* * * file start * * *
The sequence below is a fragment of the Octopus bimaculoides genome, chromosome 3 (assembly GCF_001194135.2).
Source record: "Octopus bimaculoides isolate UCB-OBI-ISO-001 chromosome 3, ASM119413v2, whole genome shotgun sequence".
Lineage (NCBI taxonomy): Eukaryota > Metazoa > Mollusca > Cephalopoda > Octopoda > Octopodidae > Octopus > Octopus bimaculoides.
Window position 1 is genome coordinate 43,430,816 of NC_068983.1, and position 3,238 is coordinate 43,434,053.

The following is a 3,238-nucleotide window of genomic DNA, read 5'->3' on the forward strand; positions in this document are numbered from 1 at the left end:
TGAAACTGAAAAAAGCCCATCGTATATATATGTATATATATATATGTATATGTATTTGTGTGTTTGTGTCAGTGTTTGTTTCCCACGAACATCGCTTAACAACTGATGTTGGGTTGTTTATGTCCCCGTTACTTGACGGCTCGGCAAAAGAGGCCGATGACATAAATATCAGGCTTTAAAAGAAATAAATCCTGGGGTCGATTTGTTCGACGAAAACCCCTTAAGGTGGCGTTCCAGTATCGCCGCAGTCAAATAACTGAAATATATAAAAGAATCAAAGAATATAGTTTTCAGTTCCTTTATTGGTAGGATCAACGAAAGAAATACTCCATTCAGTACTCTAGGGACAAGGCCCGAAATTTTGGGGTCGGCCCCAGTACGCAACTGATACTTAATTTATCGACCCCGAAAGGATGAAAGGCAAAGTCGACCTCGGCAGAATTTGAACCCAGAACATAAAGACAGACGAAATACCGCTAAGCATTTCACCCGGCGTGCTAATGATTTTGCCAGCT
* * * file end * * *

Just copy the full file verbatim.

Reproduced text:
The sequence below is a fragment of the Octopus bimaculoides genome, chromosome 3 (assembly GCF_001194135.2).
Source record: "Octopus bimaculoides isolate UCB-OBI-ISO-001 chromosome 3, ASM119413v2, whole genome shotgun sequence".
Lineage (NCBI taxonomy): Eukaryota > Metazoa > Mollusca > Cephalopoda > Octopoda > Octopodidae > Octopus > Octopus bimaculoides.
Window position 1 is genome coordinate 43,430,816 of NC_068983.1, and position 3,238 is coordinate 43,434,053.

The following is a 3,238-nucleotide window of genomic DNA, read 5'->3' on the forward strand; positions in this document are numbered from 1 at the left end:
TGAAACTGAAAAAAGCCCATCGTATATATATGTATATATATATATGTATATGTATTTGTGTGTTTGTGTCAGTGTTTGTTTCCCACGAACATCGCTTAACAACTGATGTTGGGTTGTTTATGTCCCCGTTACTTGACGGCTCGGCAAAAGAGGCCGATGACATAAATATCAGGCTTTAAAAGAAATAAATCCTGGGGTCGATTTGTTCGACGAAAACCCCTTAAGGTGGCGTTCCAGTATCGCCGCAGTCAAATAACTGAAATATATAAAAGAATCAAAGAATATAGTTTTCAGTTCCTTTATTGGTAGGATCAACGAAAGAAATACTCCATTCAGTACTCTAGGGACAAGGCCCGAAATTTTGGGGTCGGCCCCAGTACGCAACTGATACTTAATTTATCGACCCCGAAAGGATGAAAGGCAAAGTCGACCTCGGCAGAATTTGAACCCAGAACATAAAGACAGACGAAATACCGCTAAGCATTTCACCCGGCGTGCTAATGATTTTGCCAGCT